Why Chaco Sandals Are So Expensive (Explained)

Paying a hundred bucks for a pair of outdoor sandals might sound like a bad idea, but that’s not the case when it comes to Chacos. Here are a few reasons why Chaco sandals are so expensive.

Chaco footbeds are more durable than regular sandals

One reason why Chacos are so expensive is due to their durable footbed. Chaco makes all of its footbeds out of Polyurethane (PU) compounds, which is a harder foam material.

Unlike disposable foam, PU doesn’t break down or compress with wear. This makes for a durable, long-lasting pair of outdoor sandals that are better for the environment.

A friend of mine who works in the REI footwear department told me that “soft and cushy” is not the way to go when you’re looking for a shoe to hike or otherwise exert yourself in.

The human foot was designed to walk on dirt, not sand (but also not concrete), so it needs a forgiving yet sturdy surface to support it. Chaco sandals emulate such an environment. 

Although they may feel uncomfortable in the beginning, I think the firm footbeds of Chaco sandals last much longer than regular sandals, so think of it as an investment.

As my friend once told me, “You don’t break in Chacos, they break in you!”

Podiatrist-approved arch support

You can find outdoor sandals almost everywhere, but you’re not going to find plenty that are fitted with properly designed arch support on the footbed.

This is another reason why Chaco sandals are expensive. Their sandals are known for their extreme arch support that is designed for people with extremely high arches.

In fact, Chaco takes arch support seriously, since every single style of Chaco sandals has been accepted by the American Podiatric Medical Association

If you’re someone with high arches, you’re likely to have trouble finding shoes with enough arch support. Normal shoes leave you with a lot of pain in your feet for extended lengths of time.

Chaco sandals might be expensive, but once you replace your usual flip-flops with their sandals, the strong supportive arch will help discourage overpronation.

It’s also great for plantar fasciitis.

One continuous strap design (unique)

Most outdoor sandals use Velcro as a secure lacing system. If you’re a keen observer, however, you’ll notice that Chaco sandals don’t use Velcro to secure their straps.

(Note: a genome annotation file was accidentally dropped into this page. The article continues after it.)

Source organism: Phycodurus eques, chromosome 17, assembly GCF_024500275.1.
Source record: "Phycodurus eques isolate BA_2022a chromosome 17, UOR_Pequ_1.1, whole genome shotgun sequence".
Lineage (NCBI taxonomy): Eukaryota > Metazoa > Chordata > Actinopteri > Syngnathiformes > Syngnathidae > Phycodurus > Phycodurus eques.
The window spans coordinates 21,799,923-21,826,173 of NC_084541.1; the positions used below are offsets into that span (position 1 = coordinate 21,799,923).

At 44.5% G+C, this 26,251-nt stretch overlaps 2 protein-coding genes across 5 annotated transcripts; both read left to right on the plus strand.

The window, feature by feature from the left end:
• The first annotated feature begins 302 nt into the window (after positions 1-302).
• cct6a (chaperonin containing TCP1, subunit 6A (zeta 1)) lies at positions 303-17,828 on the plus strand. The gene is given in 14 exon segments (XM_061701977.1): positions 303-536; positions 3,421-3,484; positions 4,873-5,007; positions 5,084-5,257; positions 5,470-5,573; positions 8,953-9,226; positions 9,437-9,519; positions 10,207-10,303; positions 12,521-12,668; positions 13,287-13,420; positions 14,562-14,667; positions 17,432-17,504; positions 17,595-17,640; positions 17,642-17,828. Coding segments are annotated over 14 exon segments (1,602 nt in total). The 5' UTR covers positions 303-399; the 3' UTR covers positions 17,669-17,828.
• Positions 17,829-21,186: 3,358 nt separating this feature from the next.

I’ve seen a Chaco sandal cut apart. It’s actually one long strap looping around the foot through the sole of the shoe. I think it’s very cool and unheard of, as far as outdoor sandals go.

You might need to fiddle around with the straps until they fit in the right place, but once you’ve gotten accustomed to the straps, Chacos latch onto your feet as no other sandal can.

I’ve once worn my Chacos during a 10k trail run and they didn’t slip whatsoever. I did get some mild chafing from the straps afterward but it wasn’t too bad, all things considered.

Compared to my Reef-like flip-flop sandals that ripped apart on me in the middle of a vacation that left me walking barefoot, my Chacos are still going strong with no signs of slowing down.

Pro tip: Get your Chacos nice and wet to soften up the straps so you don’t get a blister. Wear them in the shower if you don’t have a beach, river, or lake nearby. 

Unbeatable warranty in the footwear industry

Paying somewhere around $100 for a pair of outdoor sandals might seem expensive, but some of that money goes to an unbeatable warranty service for the entire life of the product.

According to Chaco, they stand behind their products. If a product fails because of a defect in materials or the quality of workmanship, they will repair or replace it free of charge.

Of course, if you wish to get a free repair or replacement, your Chaco product must be evaluated by their specialists first-hand for warranty determination.

Based on my experience, however, they’re very considerate.

A few years ago, my sister got involved in a terrible car accident. When they rushed her to the ER, they took her Chacos off. Turns out, they kept them but they cut them off.

I explained what happened to Chaco and asked if we could send them to be fixed. They replied and asked me what her size and favorite color were.

A few days later, a brand new pair of Chacos came in the mail.

How do you beat that level of customer service? From that point on, I was a customer for life. They have my business and I’m sharing what I think about the company on this website.

Chacos are worth every single penny

If you think Chaco sandals are expensive, let me tell you that they’re worth every single penny.

First of all, they last forever. I’ve had a pair going on 11 years and you can barely tell. The footbed material has broken in a bit, but that’s only made them more comfortable.

They’re practically indestructible, offer great support, and they float.

For amphibious activities like outdoor hiking, beach camping, or a day at the lake, I can’t think of a better shoe. For anything else though, they probably aren’t the best.

However, I must warn you. Chacos aren’t for everyone. Their sandals are popular for their extremely high arch support, which may feel painful for people with no arches or low arches.

If you’re paying $100 for a pair of sandals, you better make sure they fit you well. It’s worth trying on a pair and walking around the store for a minute.

Many have tried Chacos and did not like the way they fit their feet.

Some people prefer Tevas over Chacos because of the softer footbed, but I also know a lot of people that prefer Chacos or Tevas. If you can, try on both.

Or, you could shop around for cheaper Chaco dupes that don’t break the bank. If you do get a pair of Chacos, make sure you clean them once every two weeks otherwise they’ll smell bad.